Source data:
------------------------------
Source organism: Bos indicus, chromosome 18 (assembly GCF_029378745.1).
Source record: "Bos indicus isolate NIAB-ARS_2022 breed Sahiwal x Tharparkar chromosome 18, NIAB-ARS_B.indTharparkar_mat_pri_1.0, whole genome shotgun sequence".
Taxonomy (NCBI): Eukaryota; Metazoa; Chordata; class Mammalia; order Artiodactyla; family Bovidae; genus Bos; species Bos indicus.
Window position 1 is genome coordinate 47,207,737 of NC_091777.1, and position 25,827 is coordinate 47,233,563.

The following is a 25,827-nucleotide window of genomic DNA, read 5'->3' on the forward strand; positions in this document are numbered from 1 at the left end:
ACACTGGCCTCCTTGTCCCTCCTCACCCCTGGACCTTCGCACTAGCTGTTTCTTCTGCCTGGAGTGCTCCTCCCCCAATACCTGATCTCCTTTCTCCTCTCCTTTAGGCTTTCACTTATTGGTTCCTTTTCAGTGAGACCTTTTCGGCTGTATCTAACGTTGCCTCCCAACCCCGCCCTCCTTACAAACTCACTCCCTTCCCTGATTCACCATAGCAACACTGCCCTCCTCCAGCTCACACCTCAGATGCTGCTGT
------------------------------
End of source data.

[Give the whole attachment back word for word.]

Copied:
Source organism: Bos indicus, chromosome 18 (assembly GCF_029378745.1).
Source record: "Bos indicus isolate NIAB-ARS_2022 breed Sahiwal x Tharparkar chromosome 18, NIAB-ARS_B.indTharparkar_mat_pri_1.0, whole genome shotgun sequence".
Taxonomy (NCBI): Eukaryota; Metazoa; Chordata; class Mammalia; order Artiodactyla; family Bovidae; genus Bos; species Bos indicus.
Window position 1 is genome coordinate 47,207,737 of NC_091777.1, and position 25,827 is coordinate 47,233,563.

The following is a 25,827-nucleotide window of genomic DNA, read 5'->3' on the forward strand; positions in this document are numbered from 1 at the left end:
ACACTGGCCTCCTTGTCCCTCCTCACCCCTGGACCTTCGCACTAGCTGTTTCTTCTGCCTGGAGTGCTCCTCCCCCAATACCTGATCTCCTTTCTCCTCTCCTTTAGGCTTTCACTTATTGGTTCCTTTTCAGTGAGACCTTTTCGGCTGTATCTAACGTTGCCTCCCAACCCCGCCCTCCTTACAAACTCACTCCCTTCCCTGATTCACCATAGCAACACTGCCCTCCTCCAGCTCACACCTCAGATGCTGCTGT